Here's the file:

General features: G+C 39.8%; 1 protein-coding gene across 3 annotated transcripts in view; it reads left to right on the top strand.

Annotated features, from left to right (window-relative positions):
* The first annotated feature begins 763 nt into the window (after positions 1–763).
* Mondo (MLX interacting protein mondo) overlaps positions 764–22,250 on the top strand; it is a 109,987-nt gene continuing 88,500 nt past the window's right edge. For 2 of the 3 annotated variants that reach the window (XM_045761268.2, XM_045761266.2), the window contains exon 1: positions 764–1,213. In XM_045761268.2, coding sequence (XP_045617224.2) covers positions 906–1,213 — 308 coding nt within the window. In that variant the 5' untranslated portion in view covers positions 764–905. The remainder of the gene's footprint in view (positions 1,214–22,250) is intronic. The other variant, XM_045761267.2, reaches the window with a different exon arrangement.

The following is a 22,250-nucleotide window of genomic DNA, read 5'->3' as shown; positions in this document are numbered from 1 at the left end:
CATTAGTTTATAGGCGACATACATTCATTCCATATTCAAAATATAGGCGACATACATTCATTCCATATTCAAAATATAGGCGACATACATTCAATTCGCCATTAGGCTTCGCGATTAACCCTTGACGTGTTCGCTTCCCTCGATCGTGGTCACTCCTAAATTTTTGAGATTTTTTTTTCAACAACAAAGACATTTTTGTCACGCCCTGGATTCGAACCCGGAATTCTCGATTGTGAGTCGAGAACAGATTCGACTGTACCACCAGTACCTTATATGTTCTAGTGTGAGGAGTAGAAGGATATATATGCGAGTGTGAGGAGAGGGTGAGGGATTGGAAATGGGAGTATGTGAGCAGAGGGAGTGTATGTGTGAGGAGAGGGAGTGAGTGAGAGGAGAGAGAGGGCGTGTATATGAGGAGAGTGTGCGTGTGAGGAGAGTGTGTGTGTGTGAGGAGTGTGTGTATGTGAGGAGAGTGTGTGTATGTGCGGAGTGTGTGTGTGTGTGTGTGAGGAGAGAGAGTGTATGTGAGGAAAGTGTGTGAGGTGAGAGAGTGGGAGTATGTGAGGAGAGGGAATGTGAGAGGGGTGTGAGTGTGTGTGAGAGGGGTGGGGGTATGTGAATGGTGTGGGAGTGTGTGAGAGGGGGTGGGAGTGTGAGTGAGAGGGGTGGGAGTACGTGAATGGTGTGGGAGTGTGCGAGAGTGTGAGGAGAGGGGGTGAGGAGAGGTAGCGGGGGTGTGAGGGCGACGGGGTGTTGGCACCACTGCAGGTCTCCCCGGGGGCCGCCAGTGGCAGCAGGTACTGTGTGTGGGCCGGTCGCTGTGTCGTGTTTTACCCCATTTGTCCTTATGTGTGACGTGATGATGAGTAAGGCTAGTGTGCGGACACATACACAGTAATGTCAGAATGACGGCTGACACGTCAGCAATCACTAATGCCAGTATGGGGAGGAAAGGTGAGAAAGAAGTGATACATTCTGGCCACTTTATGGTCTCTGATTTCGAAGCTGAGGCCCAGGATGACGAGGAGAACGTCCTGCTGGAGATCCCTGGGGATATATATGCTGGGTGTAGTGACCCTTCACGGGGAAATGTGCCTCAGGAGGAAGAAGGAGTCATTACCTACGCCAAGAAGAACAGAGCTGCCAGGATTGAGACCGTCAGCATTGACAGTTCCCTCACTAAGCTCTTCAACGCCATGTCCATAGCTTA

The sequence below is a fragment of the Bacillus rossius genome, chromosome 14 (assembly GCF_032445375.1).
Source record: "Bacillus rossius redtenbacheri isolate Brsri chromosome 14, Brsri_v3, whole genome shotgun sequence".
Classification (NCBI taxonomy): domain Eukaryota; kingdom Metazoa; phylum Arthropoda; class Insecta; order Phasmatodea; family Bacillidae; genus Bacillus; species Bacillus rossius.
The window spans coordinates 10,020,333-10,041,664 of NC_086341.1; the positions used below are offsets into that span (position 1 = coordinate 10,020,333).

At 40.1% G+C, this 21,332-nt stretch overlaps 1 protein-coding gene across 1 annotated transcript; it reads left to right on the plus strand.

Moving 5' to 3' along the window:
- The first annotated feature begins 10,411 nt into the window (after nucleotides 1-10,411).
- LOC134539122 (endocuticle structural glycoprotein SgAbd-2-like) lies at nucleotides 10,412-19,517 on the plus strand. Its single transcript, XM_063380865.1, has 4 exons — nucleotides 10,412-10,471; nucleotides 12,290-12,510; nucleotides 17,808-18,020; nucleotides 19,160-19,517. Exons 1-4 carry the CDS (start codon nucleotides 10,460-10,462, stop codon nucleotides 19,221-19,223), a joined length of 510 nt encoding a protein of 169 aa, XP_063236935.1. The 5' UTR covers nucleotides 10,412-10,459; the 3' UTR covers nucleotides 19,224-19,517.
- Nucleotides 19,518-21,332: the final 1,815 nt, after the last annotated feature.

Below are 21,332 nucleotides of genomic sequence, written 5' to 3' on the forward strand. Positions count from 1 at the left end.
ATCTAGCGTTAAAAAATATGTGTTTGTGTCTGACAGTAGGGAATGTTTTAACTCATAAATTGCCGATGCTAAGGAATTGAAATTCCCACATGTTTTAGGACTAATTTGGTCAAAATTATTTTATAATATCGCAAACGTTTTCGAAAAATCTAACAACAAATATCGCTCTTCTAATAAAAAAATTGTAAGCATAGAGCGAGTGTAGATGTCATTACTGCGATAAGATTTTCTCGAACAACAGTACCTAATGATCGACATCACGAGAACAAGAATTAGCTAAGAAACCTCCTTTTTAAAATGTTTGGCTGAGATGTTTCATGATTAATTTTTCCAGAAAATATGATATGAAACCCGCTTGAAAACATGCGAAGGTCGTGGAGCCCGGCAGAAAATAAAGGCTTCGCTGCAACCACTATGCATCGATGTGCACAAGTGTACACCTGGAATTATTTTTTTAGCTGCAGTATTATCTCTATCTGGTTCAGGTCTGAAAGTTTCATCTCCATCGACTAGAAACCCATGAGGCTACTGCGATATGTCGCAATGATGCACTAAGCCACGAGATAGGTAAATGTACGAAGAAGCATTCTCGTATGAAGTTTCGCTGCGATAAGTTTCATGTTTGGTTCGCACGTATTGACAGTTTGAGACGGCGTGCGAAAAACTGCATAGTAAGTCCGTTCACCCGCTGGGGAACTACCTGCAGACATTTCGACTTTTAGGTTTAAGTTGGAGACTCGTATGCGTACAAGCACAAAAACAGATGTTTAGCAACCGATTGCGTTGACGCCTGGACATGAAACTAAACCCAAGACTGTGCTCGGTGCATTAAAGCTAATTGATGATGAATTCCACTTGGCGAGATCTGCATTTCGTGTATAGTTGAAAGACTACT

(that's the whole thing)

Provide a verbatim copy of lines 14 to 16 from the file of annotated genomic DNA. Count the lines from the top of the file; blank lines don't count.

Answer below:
- LOC134539122 (endocuticle structural glycoprotein SgAbd-2-like) lies at nucleotides 10,412-19,517 on the plus strand. Its single transcript, XM_063380865.1, has 4 exons — nucleotides 10,412-10,471; nucleotides 12,290-12,510; nucleotides 17,808-18,020; nucleotides 19,160-19,517. Exons 1-4 carry the CDS (start codon nucleotides 10,460-10,462, stop codon nucleotides 19,221-19,223), a joined length of 510 nt encoding a protein of 169 aa, XP_063236935.1. The 5' UTR covers nucleotides 10,412-10,459; the 3' UTR covers nucleotides 19,224-19,517.
- Nucleotides 19,518-21,332: the final 1,815 nt, after the last annotated feature.

Below are 21,332 nucleotides of genomic sequence, written 5' to 3' on the forward strand. Positions count from 1 at the left end.